22.3: Lung Capacity
The air in the lungs is measured in volumes and capacities. Lung volume measures reflect the amount of air taken in, released, or left over after a lung function, like a single inhalation. Lung capacity measures are sums of two or more lung volume measures.
There are four defined lung volume measures: tidal volume, inspiratory reserve volume, expiratory reserve volume, and residual volume.
Tidal volume is the amount of air inhaled and exhaled in a normal breath. Inspiratory (inhalation-related) reserve volume is the additional amount of air that can be inhaled after a regular inspiration. Expiratory (exhalation-related) reserve volume is the amount of air that can be exhaled after normal exhalation. Residual volume is the amount of air remaining in the lungs after forced exhalation (i.e., blowing).
There are four defined lung capacity measures: inspiratory capacity, functional residual capacity, vital capacity, and total lung capacity.
Inspiratory capacity is the volume of air that can be inhaled after normal exhalation. It is the sum of the two volume measures involving inhalation: tidal volume and inspiratory reserve volume. Functional residual capacity is the volume of air remaining in the lungs after normal exhalation and is equal to the sum of the expiratory reserve and residual volumes. Vital capacity is the maximum volume of air that can be exhaled after a maximal inhalation. It is the sum of the tidal, expiratory reserve, and inspiratory reserve volumes.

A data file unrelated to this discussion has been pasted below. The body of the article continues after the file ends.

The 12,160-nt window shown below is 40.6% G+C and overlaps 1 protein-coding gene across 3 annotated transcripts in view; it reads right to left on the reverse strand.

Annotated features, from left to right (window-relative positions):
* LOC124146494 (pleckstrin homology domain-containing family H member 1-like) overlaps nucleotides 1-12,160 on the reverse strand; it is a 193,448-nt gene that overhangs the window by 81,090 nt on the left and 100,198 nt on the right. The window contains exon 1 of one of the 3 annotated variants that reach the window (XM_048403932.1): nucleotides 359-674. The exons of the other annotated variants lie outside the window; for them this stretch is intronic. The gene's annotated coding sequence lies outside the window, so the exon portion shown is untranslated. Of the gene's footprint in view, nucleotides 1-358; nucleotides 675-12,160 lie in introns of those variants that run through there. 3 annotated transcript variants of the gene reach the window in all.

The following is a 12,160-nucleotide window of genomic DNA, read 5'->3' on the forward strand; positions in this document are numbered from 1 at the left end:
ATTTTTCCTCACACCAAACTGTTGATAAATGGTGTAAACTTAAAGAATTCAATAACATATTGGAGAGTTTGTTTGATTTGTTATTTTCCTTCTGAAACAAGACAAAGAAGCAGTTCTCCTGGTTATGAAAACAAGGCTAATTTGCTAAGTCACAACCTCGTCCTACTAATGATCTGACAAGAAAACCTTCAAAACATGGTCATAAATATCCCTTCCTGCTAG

Total lung capacity is the total volume of air the lungs can hold. It is the sum of all four lung volume measures. Total lung capacity in humans is 6 liters in an average adult male and 4.2 liters in an average adult female! However, lungs do generally not operate at this maximal capacity.